Elizabeth Holmes, the founder of disgraced biotech firm Theranos, was still in possession of a one-way ticket to Mexico shortly after she was convicted of fraud last January, prosecutors said Thursday.
Holmes was found guilty on four counts of lying to investors on Jan. 3, 2022. According to a Thursday court filing, on Jan. 23, 2022, the U.S. government became aware of the ticket for a flight to Mexico departing Jan. 26, 2022 without a scheduled return trip.
In the response filing, prosecutors characterize her itinerary as “an attempt to flee the country.”
“Only after the government raised this unauthorized flight with defense counsel was the trip canceled,” prosecutors said.
It is not clear when Holmes originally purchased the ticket. In response to a Jan. 23, 2022, query about the ticket from the case’s lead federal prosecutor, an attorney for Holmes characterized the situation as a misunderstanding, according to an exhibit also filed Thursday.
“In general, this was a reservation that was made before the verdict,” Lance Wade said in response to Assistant United States Attorney Jeffrey Schenk, according to the exhibit. “The hope was that the verdict would be different and Ms. Holmes would be able to make this trip to attend the wedding of close friends in Mexico. Given the verdict, she does not plan to take the trip — and therefore did not provide notice, seek permission, or request access to her passport (which the government has) for the trip. But she also had not yet cancelled the trip, amidst everything that has been going on.”
The prosecutors’ response filing came as part of the government’s opposition to Holmes’ motion for release from detention pending appeal of her sentencing; in November, a judge sentenced Holmes to more than 11 years in prison. U.S. District Court Judge Edward Davila ordered Holmes to surrender herself into custody by April 27. It has not yet been determined where she would serve her sentence, but Davila has recommended a minimum-security prison camp in Texas.
Holmes’ partner, William Evans, also bought a one-way ticket “and did not return until approximately six weeks later, returning from a different continent,” prosecutors said.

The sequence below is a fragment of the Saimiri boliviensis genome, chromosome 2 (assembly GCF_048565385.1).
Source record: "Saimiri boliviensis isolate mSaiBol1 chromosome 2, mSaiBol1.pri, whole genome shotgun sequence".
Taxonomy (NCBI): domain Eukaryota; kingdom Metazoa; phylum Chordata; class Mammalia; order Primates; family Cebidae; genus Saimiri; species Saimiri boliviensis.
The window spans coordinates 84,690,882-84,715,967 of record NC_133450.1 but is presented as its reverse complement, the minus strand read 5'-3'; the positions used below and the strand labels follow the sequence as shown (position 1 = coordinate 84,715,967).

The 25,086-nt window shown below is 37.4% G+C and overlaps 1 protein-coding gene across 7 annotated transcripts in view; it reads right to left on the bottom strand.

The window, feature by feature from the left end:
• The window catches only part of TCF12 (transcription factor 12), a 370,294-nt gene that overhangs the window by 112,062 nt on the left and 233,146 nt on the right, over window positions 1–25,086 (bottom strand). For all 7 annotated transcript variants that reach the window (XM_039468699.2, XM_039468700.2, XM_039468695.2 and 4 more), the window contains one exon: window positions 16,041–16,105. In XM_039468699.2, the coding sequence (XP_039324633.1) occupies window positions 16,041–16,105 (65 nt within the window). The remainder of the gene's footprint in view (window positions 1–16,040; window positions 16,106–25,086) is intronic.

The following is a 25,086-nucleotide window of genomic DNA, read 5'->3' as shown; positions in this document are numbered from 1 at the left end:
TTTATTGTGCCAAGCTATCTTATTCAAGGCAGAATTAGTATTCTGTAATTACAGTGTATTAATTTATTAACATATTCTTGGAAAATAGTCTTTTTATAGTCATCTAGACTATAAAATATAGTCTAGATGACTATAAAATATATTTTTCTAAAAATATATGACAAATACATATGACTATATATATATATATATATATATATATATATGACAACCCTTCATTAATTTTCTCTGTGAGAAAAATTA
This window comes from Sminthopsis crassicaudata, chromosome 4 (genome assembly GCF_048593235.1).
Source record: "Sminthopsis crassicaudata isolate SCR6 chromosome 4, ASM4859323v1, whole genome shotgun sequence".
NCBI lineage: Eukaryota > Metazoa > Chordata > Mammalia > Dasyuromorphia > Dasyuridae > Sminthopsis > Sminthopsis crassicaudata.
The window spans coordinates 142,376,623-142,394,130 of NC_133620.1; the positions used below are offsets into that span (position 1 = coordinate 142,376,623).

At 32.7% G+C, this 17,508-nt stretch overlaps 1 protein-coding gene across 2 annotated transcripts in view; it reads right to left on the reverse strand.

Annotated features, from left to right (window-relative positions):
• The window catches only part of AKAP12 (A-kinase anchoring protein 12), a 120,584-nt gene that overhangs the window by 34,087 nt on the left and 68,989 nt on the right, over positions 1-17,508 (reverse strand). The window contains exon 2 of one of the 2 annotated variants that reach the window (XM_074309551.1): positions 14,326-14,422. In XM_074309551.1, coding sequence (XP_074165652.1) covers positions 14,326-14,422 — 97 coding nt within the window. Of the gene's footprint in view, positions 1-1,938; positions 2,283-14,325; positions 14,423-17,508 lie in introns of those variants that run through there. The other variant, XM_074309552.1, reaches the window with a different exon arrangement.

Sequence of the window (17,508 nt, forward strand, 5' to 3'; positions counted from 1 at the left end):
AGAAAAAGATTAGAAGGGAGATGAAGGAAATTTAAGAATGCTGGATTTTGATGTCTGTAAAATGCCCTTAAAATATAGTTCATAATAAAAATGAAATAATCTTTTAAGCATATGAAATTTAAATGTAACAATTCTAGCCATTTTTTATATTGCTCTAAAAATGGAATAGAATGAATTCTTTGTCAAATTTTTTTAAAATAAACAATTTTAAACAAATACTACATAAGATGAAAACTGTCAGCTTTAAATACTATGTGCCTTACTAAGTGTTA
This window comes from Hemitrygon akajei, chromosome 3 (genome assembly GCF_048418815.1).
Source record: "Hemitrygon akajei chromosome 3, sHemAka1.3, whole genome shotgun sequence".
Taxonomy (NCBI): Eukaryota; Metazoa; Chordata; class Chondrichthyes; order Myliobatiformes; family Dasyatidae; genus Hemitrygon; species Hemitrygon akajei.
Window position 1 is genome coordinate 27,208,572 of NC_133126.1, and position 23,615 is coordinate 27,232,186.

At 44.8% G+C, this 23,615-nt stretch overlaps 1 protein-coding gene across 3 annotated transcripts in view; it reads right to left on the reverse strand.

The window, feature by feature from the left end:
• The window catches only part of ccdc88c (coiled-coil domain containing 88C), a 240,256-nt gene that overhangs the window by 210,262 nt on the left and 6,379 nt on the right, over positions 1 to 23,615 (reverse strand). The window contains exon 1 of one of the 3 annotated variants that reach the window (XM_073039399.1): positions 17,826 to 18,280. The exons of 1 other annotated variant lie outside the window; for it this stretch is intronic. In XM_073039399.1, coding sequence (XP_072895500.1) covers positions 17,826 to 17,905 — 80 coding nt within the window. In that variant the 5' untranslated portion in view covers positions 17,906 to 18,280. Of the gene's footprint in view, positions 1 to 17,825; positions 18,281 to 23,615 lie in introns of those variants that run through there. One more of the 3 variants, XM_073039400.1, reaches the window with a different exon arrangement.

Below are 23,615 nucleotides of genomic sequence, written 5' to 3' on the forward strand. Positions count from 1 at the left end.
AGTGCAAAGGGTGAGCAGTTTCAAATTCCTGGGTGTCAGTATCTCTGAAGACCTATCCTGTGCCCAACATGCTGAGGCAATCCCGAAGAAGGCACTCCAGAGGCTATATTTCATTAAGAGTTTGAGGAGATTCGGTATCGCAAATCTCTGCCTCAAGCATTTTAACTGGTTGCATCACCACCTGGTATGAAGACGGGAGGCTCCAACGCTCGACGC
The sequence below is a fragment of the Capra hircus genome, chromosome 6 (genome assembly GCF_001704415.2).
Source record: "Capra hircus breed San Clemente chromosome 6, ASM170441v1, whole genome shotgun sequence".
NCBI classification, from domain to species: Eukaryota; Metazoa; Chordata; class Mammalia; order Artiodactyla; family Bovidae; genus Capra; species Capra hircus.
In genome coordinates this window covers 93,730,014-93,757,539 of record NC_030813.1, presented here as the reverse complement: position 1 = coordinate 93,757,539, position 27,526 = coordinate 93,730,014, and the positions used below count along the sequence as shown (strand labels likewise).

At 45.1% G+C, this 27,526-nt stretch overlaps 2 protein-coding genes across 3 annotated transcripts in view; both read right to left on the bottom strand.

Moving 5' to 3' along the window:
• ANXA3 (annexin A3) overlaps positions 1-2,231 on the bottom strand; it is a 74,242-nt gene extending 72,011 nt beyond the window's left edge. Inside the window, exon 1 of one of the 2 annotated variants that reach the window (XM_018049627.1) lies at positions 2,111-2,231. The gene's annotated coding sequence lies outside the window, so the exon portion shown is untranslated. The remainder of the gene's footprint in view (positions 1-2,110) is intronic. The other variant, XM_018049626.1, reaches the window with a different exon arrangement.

“The government anticipates (Holmes) will note in reply that she did not in fact leave the country as scheduled—but it is difficult to know with certainty what (Holmes) would have done had the government not intervened,” prosecutors said.
Prosecutors also allege Holmes maintains access to vast financial resources.
“(Holmes) has lived on an estate for over a year where, based upon the monthly cash flow statement (Holmes) provided to the U.S. Probation Office, monthly expenses exceed $13,000 per month,” they write.
They further note that a judge has found that Holmes “never fully appreciated that [s]he would be incarcerated” based on “ill-founded hopes that the Court would give [her] a probationary sentence.” Additionally, Holmes has not “demonstrated . . . in [her] words or manner, a genuine acceptance that [s]he stole a significant amount of money from [investors] by lying and falsifying documents,” the prosecutors say.
They thus vehemently object to any release.
“At the same time when her incentive to flee has never been higher, (Holmes) has requested the Court ease the restrictions on her travel, permitting her to travel outside of the Northern District of California and perhaps out of the state altogether ‘due to her significant other’s employment.’”
The U.S. has maintained bilateral extradition treaties with Mexico dating back to the 19th century — perhaps contrary to belief that crossing the southern border guarantees freedom. Since 2005, Mexico has deported between 150 and 200 fugitives to face charges in the U.S., according to the U.S. State Department.
In one prominent example, Wanda Lee Ann Podgurski, convicted of disability and insurance fraud in 2013, was apprehended in Mexico six months after an account in her name tweeted, “Catch me if you can.”
The U.S. Marshals service is the primary agency designated for tracking fugitives. In addition to maintaining an office in Mexico, the USMS works closely with law enforcement agencies along the borders of Mexico and Canada and with the U.S. Department of State’s Diplomatic Security Service.
An attorney for Holmes did not immediately respond to a request for comment.